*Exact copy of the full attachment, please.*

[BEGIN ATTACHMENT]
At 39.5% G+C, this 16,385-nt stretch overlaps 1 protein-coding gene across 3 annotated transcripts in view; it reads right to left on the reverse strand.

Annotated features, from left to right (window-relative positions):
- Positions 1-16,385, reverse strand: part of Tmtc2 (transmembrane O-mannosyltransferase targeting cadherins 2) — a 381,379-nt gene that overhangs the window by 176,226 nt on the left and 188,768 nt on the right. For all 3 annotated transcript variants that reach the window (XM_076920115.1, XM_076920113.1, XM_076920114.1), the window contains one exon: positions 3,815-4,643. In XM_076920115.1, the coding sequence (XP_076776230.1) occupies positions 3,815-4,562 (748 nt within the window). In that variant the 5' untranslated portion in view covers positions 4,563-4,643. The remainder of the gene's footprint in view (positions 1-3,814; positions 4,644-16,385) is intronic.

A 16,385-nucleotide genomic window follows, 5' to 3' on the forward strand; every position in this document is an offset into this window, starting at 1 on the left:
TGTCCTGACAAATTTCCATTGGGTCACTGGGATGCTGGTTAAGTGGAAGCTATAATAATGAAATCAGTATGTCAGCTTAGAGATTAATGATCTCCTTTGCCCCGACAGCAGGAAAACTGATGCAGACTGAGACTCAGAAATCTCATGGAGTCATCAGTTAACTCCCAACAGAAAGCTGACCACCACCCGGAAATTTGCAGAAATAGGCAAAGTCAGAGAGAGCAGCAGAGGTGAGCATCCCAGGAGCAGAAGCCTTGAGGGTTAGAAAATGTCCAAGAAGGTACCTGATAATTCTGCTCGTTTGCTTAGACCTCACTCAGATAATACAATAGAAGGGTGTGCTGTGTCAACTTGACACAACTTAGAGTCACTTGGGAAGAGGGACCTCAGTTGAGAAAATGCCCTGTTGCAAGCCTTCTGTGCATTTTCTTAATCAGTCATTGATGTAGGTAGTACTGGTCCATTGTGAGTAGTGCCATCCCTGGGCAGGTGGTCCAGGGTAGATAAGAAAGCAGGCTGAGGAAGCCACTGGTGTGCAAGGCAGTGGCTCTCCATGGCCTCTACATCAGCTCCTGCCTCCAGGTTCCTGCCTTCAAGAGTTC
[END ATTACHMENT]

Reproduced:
At 39.5% G+C, this 16,385-nt stretch overlaps 1 protein-coding gene across 3 annotated transcripts in view; it reads right to left on the reverse strand.

Annotated features, from left to right (window-relative positions):
- Positions 1-16,385, reverse strand: part of Tmtc2 (transmembrane O-mannosyltransferase targeting cadherins 2) — a 381,379-nt gene that overhangs the window by 176,226 nt on the left and 188,768 nt on the right. For all 3 annotated transcript variants that reach the window (XM_076920115.1, XM_076920113.1, XM_076920114.1), the window contains one exon: positions 3,815-4,643. In XM_076920115.1, the coding sequence (XP_076776230.1) occupies positions 3,815-4,562 (748 nt within the window). In that variant the 5' untranslated portion in view covers positions 4,563-4,643. The remainder of the gene's footprint in view (positions 1-3,814; positions 4,644-16,385) is intronic.

A 16,385-nucleotide genomic window follows, 5' to 3' on the forward strand; every position in this document is an offset into this window, starting at 1 on the left:
TGTCCTGACAAATTTCCATTGGGTCACTGGGATGCTGGTTAAGTGGAAGCTATAATAATGAAATCAGTATGTCAGCTTAGAGATTAATGATCTCCTTTGCCCCGACAGCAGGAAAACTGATGCAGACTGAGACTCAGAAATCTCATGGAGTCATCAGTTAACTCCCAACAGAAAGCTGACCACCACCCGGAAATTTGCAGAAATAGGCAAAGTCAGAGAGAGCAGCAGAGGTGAGCATCCCAGGAGCAGAAGCCTTGAGGGTTAGAAAATGTCCAAGAAGGTACCTGATAATTCTGCTCGTTTGCTTAGACCTCACTCAGATAATACAATAGAAGGGTGTGCTGTGTCAACTTGACACAACTTAGAGTCACTTGGGAAGAGGGACCTCAGTTGAGAAAATGCCCTGTTGCAAGCCTTCTGTGCATTTTCTTAATCAGTCATTGATGTAGGTAGTACTGGTCCATTGTGAGTAGTGCCATCCCTGGGCAGGTGGTCCAGGGTAGATAAGAAAGCAGGCTGAGGAAGCCACTGGTGTGCAAGGCAGTGGCTCTCCATGGCCTCTACATCAGCTCCTGCCTCCAGGTTCCTGCCTTCAAGAGTTC